Every ‘Quiet Place’ Movie, Ranked

“A Quiet Place” is a franchise that made noise.

The first film, released back in 2018, was such a breakout hit that plans were immediately hatched for more sequels and an expanded universe, which would include additional spinoffs. What began as an anomaly – a small scale PG-13-rated horror film, about a family maneuvering the dynamics of a new world ruled over my sound-sensitive monsters, as emotional as it was terrifying – has become a dynasty all of its own.

And with “A Quiet Place: Day One” hitting theaters this week (and receiving solid reviews), we thought we’d look back at the “Quiet Place” universe before it gets even bigger and more complicated.

3. “A Quiet Place: Day One” (2024)


Taking a cue from “A Quiet Place: Day II,” which began with a cold open set before the events of the original movie, “A Quiet Place: Day One” is set completely in the direct aftermath of the initial alien invasion. Instead of an adorable family, the movie follows a dying cancer patient (Lupita Nyong’o) and a wayward college graduate (Joseph Quinn) as they amble through a destroyed New York City (shot in London, of course). The “Quiet Place” movies have never been burdened by an overabundance of plot. That used to be a feature. Here it’s a bug. Writer/director Michael Sarnoski, coming off of indie hit “Pig,” is clearly more interested in the atmosphere of the world more than any sort of narrative drive, digging into themes of grief and the collective power of resilience. There are early sequences of extreme intensity, which gradually give way to more tiresome interludes. Thankfully, Nyong’o’s performance is transfixing. It’s enough to help you clear any storytelling stumbling blocks. And it’s nice to see another filmmaker understand what makes “A Quiet Place” so powerful – sensitivity is just as important as scares.

2. “A Quiet Place Part II” (2020)

A Quiet Place Part II

The first “Quiet Place” saw John Krasinski significantly re-write a script that had already been purchased by Platinum Dunes and Paramount. With “A Quiet Place Part II,” Krasinski could build his story from the ground up. You can feel the world of “A Quiet Place” start to get bigger, both with the aforementioned cold open that imagines the earliest days of the invasion, and the storyline for the sequel, which sees the family’s intrepid deaf daughter (Millicent Simmonds) team up with a fellow survivor (Cillian Murphy) and travel to an island where the inhabitants live free of the looming specter of incoming monster attacks. They also introduce some very bad survivors and a sonic frequency that can be used to incapacitate the creatures. It all works, beautifully, thanks to Krasinski’s excellent direction and the finely calibrated performers of everybody involved (Emily Blunt, who returns in a smaller role, still shines brightest). At the end of “A Quiet Place Part II” the door is definitely left open for more (and, crucially, different) stories to be told within this framework. But we wouldn’t mind a direct “Quiet Place” sequel every few years. That family is just too lovable! It’s hard not to worry about them.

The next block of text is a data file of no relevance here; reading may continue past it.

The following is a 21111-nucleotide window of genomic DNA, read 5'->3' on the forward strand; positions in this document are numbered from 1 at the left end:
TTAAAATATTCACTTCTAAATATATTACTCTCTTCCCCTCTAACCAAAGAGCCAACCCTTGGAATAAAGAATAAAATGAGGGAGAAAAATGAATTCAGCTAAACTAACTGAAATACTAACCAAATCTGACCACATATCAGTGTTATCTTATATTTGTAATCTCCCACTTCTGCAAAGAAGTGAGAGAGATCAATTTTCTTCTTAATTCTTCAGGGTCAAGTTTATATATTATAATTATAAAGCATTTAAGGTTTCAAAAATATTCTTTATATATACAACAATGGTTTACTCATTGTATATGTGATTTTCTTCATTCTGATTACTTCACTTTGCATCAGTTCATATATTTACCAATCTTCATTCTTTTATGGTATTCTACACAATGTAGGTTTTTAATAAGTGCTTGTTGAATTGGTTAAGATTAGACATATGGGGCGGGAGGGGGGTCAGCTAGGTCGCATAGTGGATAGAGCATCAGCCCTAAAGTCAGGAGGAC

1. “A Quiet Place” (2018)

Quiet Place

Talk about a little movie that could. “A Quiet Place” wasn’t on anybody’s radar. But the $17 million horror thriller, based around an ingenious concept involving murderous aliens alerted to sound, wound up making more than $341 million at the box office. Not only did “A Quiet Place” smartly establish itself as a franchise but it also launched the directorial career of John Krasinski. (He technically made his two previous films in “The Hollars” and “Brief Interviews With Hideous Men.” But the less said about those, the better.)

Everything about “A Quiet Place” just works – the fact that the family, led by Krasinski and his real-life bride Emily Blunt, has a deaf daughter, turning their shared knowledge of sign language into a superpower; making Blunt pregnant and turning childbirth into an even more white-knuckle experience; envisioning the family’s world as one full of soft fabrics and hushed expression, turning something like an exposed nail into a dangerous world-destroyer. It’s all just so beautiful and composed and deeply felt. (The fact that the family had lost a child also makes the horror of the world more personal and pointed and real.)

“A Quiet Place” took us all by surprise, with Krasinski imaging a visually complex, richly detailed world and emphasizing that the togetherness of family can triumph over just about anything. Including a marauding alien force that’s out to conquer mankind. It is just as good as it was the day it was first released.

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